Running, for me, has always been cathartic and I’m pretty sure it’s what keeps me sane. It tires me out physically and energizes me mentally–both things that help me stay balanced. I also just plain love to run. Being in motion, running in the woods or down a country road, (especially with my dog) is one of my absolute favorite things to do.
So when I was starting to feel frustrated with the wait for an adoption match a few weeks ago, and feeling like I might be nearing my wit’s end, I went for a run. Instead of stopping at 3 miles like I usually do, I ran 5. That extra distance felt so good and was such a release that I decided to train for a half marathon. I’m up to 9 miles now and am feeling awesome. (My dog also loves to run–she’s up to 9 miles, too.)
A few years ago, I ran a full marathon. At that time in my life, I was going through some tough stuff and running provided a much-needed therapeutic outlet for me. I would go out to run and get lost in my thoughts, work through my feelings, push my body (sometimes quite painfully) to its absolute limits, measure my progress, and then be too tired later to worry much about anything. Running helped me stay healthy, physically, mentally, and emotionally, then and it’s helping me now.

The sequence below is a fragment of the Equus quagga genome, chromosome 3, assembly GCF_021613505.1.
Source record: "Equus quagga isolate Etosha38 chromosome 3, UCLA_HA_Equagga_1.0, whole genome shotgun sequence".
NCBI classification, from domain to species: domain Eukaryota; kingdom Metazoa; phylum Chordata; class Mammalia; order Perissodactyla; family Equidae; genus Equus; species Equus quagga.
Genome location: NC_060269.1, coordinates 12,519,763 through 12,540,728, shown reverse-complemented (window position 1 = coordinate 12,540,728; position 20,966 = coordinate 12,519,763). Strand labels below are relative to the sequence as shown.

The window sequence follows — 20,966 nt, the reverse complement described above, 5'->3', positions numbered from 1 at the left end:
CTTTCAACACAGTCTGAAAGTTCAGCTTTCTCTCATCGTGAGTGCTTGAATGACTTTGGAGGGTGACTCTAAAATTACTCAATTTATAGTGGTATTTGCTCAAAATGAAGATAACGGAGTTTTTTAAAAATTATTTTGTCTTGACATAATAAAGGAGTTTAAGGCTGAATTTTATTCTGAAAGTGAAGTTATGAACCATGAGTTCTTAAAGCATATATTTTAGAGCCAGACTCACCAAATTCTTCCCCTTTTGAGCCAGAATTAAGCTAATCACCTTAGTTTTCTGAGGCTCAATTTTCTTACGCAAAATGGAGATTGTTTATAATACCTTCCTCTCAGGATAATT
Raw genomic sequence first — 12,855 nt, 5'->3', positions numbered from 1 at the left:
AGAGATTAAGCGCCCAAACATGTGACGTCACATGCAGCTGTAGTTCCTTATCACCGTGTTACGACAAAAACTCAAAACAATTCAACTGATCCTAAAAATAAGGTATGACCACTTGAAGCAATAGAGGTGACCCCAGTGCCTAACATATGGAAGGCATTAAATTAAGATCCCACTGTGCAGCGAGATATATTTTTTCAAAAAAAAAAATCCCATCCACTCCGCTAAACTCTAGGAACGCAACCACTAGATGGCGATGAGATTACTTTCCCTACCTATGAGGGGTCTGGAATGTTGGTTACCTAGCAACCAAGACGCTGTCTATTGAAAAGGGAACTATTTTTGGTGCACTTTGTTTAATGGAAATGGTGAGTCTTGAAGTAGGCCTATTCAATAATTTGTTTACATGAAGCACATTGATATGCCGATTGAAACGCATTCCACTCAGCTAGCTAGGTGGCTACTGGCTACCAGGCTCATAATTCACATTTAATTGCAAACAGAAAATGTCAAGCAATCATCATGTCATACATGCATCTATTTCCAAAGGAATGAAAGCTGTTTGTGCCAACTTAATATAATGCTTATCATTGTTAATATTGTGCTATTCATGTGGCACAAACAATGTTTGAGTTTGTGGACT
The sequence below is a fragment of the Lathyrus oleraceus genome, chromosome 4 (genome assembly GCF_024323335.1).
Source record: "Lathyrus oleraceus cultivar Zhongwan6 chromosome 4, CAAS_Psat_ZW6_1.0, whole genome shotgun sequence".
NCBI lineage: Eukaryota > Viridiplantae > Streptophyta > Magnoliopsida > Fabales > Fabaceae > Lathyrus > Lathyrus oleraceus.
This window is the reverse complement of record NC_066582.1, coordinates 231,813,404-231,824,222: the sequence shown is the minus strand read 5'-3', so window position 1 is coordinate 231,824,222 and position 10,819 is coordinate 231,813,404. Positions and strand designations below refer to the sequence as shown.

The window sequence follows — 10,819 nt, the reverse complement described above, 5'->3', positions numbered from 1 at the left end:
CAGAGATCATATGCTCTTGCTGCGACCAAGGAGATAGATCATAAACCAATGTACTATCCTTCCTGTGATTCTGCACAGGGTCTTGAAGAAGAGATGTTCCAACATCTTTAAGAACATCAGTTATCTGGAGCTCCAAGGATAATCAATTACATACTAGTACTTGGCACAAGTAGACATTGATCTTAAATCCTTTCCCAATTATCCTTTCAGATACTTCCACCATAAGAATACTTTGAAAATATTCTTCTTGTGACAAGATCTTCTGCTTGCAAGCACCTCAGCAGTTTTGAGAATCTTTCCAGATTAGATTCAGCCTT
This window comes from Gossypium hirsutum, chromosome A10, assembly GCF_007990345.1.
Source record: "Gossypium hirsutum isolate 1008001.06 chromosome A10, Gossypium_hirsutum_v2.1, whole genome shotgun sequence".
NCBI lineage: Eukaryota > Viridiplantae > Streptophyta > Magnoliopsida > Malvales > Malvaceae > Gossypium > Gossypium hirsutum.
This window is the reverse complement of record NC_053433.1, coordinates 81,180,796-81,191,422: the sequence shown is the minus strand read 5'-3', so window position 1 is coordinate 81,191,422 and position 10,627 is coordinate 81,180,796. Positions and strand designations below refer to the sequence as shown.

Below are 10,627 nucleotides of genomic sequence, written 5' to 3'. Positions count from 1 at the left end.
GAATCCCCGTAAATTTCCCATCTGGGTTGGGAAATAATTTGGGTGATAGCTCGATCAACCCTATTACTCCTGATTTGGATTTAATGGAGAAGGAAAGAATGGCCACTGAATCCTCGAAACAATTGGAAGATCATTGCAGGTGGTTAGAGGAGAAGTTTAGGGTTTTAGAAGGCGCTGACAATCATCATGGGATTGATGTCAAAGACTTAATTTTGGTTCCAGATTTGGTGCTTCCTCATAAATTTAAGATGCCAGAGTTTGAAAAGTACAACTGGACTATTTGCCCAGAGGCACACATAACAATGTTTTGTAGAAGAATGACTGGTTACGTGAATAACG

If you are adopting and waiting to be matched, I would highly recommend starting a running program. Train for a 5k. Even if you’re starting from the couch. If you’re really not a runner (though anyone can become one), try power walking. It will be hard and you might hate it at first but I promise you it will get so much better. One day you will realize that you’re looking forward to it. There is something extremely empowering about working hard through sore muscles, pushing through perceived boundaries, feeling your body get stronger and stronger, and accomplishing a goal you once thought impossible.
I prefer running to going to the gym because it feels so good to rack up the miles and I love to be outside. But it’s not easy. It’s a long march to be able to run 13.1 miles. It’s filled with ups and downs, good runs and bad runs, easy days and extremely difficult days. You have to work hard to silence the voice in your head that tells you to quit when the going gets tough. You have to wrestle with the voice that says you’re not strong enough and you can’t do this and that it’d be much easier to just give up. You have to keep your eye on the finish line and just keep going… putting one foot in front of the other… taking it one step at a time.
Kind of like the wait to be matched.